Online Psycholinguistics Experiments (repost)

NOTE: Given this blog's recent surge in popularity (props to Language Log, Language Hat, and something called EastSouthWestNorth blog) I decided to update and repost this because I believe in increasing the use of online methodologies for linguistic research and I hope to send some of you good folks reading this right now over to these good folks below and hopefully you will participate in their experiments. Generally it takes little of your time and the results could help further our understanding of just how the heck language works ('cause honestly, no one really knows).

I happily request submissions of other online linguistics related experiments.

Original post here.

Experimental psycholinguists requires experimental subjects like any other empirical cognitive science. Unfortunately, researches are often constrained by limited resources. Typically, psycholinguists use college students bribed with money or extra credit as subjects. It's not unheard of for a published psycholinguistics study to have involved as few as 12 subjects. This has been a necessary evil because there has never been a good way to collect large numbers of subjects together and provide them with a coherent experimental design.

Lately, however, researchers are turning to the web as a place to conduct experiments with large groups of subjects. Yes, there are issues regarding control (e.g., if you need native speakers of English, how can you ensure that a subject really is a native speaker?), but these issues come up in all types of experimental paradigms. I believe that good standards and practices to ensure quality online psycholinguistic experiments will emerge over time. So, I'm all for moving ahead.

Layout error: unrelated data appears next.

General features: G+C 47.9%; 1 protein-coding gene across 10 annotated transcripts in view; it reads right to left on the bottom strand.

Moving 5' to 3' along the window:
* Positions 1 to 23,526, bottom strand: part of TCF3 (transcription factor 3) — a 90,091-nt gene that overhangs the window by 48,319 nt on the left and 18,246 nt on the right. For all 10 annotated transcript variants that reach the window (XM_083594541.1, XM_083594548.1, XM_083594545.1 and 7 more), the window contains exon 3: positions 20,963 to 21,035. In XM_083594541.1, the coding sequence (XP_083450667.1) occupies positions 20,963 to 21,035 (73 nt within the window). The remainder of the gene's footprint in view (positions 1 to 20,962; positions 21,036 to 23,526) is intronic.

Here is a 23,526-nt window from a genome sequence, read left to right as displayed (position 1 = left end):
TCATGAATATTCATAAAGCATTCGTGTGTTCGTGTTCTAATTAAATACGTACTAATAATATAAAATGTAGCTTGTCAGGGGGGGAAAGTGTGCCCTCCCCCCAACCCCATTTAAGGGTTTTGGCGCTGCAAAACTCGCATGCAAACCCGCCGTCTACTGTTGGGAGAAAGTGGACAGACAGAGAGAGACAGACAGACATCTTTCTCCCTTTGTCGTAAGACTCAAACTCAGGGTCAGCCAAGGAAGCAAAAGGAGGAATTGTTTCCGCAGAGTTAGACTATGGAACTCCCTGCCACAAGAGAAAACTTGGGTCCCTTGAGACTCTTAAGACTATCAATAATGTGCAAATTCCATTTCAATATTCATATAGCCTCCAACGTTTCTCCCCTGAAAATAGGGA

With that in mind, here are a set of sites offering online psycholinguistic experiments:

  • The Colour Imaging Research Group at the London College of Communication: Color Naming.
  • CogLab2 (the Cognitive Psychology Online Laboratory)

Comments

Dimitris Mylonas said…
hello Chris, my congrats for your interesting blog and thank you for the link to our colour naming experiment.

I will agree that online experimental methodologies provide easy access to a large number of observers from culturally and demographically diverse populations in a short period of time. However as a researcher you will have to accept random distributed error to replace systematic control error in your data.

A good resource is a paper by Reips, U. D. (2000). The web experiment method: Advantages, disadvantages and solutions. In M. H. Birnbaum (Ed.), Psychological experiments on the internet (pp. 89-117). San Diego, CA: Academic Press.

Cheers
hello Chris, my congrats for your interesting blog and thank you for the link to our colour naming experiment.

I will agree that online experimental methodologies provide easy access to a large number of observers from culturally and demographically diverse populations in a short period of time. However as a researcher you will have to accept random distributed error to replace systematic control error in your data.

A good resource is a paper by Reips, U. D. (2000). The web experiment method: Advantages, disadvantages and solutions. In M. H. Birnbaum (Ed.), Psychological experiments on the internet (pp. 89-117). San Diego, CA: Academic Press.

Cheers
Chris said…
Cool, thanks for the citation. And best of luck with your research!
josh said…
The most comprehensive list I know is the one at Hanover.
Chris said…
josh, excellent link, thanks!

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